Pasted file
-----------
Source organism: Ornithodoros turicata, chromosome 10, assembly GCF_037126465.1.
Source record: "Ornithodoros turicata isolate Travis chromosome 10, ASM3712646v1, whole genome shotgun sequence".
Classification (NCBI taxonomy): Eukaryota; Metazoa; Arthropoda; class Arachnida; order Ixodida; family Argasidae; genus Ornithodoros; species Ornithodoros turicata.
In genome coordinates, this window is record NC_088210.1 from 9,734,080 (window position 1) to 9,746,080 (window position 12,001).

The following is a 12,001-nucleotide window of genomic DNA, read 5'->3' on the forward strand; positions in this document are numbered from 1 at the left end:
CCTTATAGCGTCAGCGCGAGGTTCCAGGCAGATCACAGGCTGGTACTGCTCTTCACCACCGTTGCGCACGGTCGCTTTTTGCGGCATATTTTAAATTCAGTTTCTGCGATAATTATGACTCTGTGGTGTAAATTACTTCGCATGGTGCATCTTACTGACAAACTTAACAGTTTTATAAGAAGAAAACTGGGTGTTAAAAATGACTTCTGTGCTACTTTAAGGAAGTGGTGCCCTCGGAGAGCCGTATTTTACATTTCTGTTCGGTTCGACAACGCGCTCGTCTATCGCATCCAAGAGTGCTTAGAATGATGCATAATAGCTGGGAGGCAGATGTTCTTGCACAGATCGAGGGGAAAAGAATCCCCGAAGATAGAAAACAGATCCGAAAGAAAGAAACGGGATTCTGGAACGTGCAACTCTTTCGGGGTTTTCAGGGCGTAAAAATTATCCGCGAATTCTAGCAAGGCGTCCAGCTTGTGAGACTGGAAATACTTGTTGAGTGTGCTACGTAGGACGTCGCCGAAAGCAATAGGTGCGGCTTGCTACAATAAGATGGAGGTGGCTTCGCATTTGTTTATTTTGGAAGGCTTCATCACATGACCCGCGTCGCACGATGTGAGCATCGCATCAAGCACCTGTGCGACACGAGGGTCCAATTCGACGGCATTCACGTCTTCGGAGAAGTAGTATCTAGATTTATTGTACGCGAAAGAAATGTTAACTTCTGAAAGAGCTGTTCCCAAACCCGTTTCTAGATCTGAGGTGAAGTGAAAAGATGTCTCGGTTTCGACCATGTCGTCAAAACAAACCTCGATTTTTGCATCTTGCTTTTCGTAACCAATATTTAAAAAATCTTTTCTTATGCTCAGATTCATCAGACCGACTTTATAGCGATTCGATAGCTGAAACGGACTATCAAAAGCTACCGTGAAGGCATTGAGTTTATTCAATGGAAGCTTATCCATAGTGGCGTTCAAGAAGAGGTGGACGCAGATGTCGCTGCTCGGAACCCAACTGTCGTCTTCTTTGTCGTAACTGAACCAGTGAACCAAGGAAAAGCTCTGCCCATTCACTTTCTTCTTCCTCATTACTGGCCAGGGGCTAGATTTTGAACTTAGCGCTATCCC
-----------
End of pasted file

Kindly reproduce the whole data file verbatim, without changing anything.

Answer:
Source organism: Ornithodoros turicata, chromosome 10, assembly GCF_037126465.1.
Source record: "Ornithodoros turicata isolate Travis chromosome 10, ASM3712646v1, whole genome shotgun sequence".
Classification (NCBI taxonomy): Eukaryota; Metazoa; Arthropoda; class Arachnida; order Ixodida; family Argasidae; genus Ornithodoros; species Ornithodoros turicata.
In genome coordinates, this window is record NC_088210.1 from 9,734,080 (window position 1) to 9,746,080 (window position 12,001).

The following is a 12,001-nucleotide window of genomic DNA, read 5'->3' on the forward strand; positions in this document are numbered from 1 at the left end:
CCTTATAGCGTCAGCGCGAGGTTCCAGGCAGATCACAGGCTGGTACTGCTCTTCACCACCGTTGCGCACGGTCGCTTTTTGCGGCATATTTTAAATTCAGTTTCTGCGATAATTATGACTCTGTGGTGTAAATTACTTCGCATGGTGCATCTTACTGACAAACTTAACAGTTTTATAAGAAGAAAACTGGGTGTTAAAAATGACTTCTGTGCTACTTTAAGGAAGTGGTGCCCTCGGAGAGCCGTATTTTACATTTCTGTTCGGTTCGACAACGCGCTCGTCTATCGCATCCAAGAGTGCTTAGAATGATGCATAATAGCTGGGAGGCAGATGTTCTTGCACAGATCGAGGGGAAAAGAATCCCCGAAGATAGAAAACAGATCCGAAAGAAAGAAACGGGATTCTGGAACGTGCAACTCTTTCGGGGTTTTCAGGGCGTAAAAATTATCCGCGAATTCTAGCAAGGCGTCCAGCTTGTGAGACTGGAAATACTTGTTGAGTGTGCTACGTAGGACGTCGCCGAAAGCAATAGGTGCGGCTTGCTACAATAAGATGGAGGTGGCTTCGCATTTGTTTATTTTGGAAGGCTTCATCACATGACCCGCGTCGCACGATGTGAGCATCGCATCAAGCACCTGTGCGACACGAGGGTCCAATTCGACGGCATTCACGTCTTCGGAGAAGTAGTATCTAGATTTATTGTACGCGAAAGAAATGTTAACTTCTGAAAGAGCTGTTCCCAAACCCGTTTCTAGATCTGAGGTGAAGTGAAAAGATGTCTCGGTTTCGACCATGTCGTCAAAACAAACCTCGATTTTTGCATCTTGCTTTTCGTAACCAATATTTAAAAAATCTTTTCTTATGCTCAGATTCATCAGACCGACTTTATAGCGATTCGATAGCTGAAACGGACTATCAAAAGCTACCGTGAAGGCATTGAGTTTATTCAATGGAAGCTTATCCATAGTGGCGTTCAAGAAGAGGTGGACGCAGATGTCGCTGCTCGGAACCCAACTGTCGTCTTCTTTGTCGTAACTGAACCAGTGAACCAAGGAAAAGCTCTGCCCATTCACTTTCTTCTTCCTCATTACTGGCCAGGGGCTAGATTTTGAACTTAGCGCTATCCC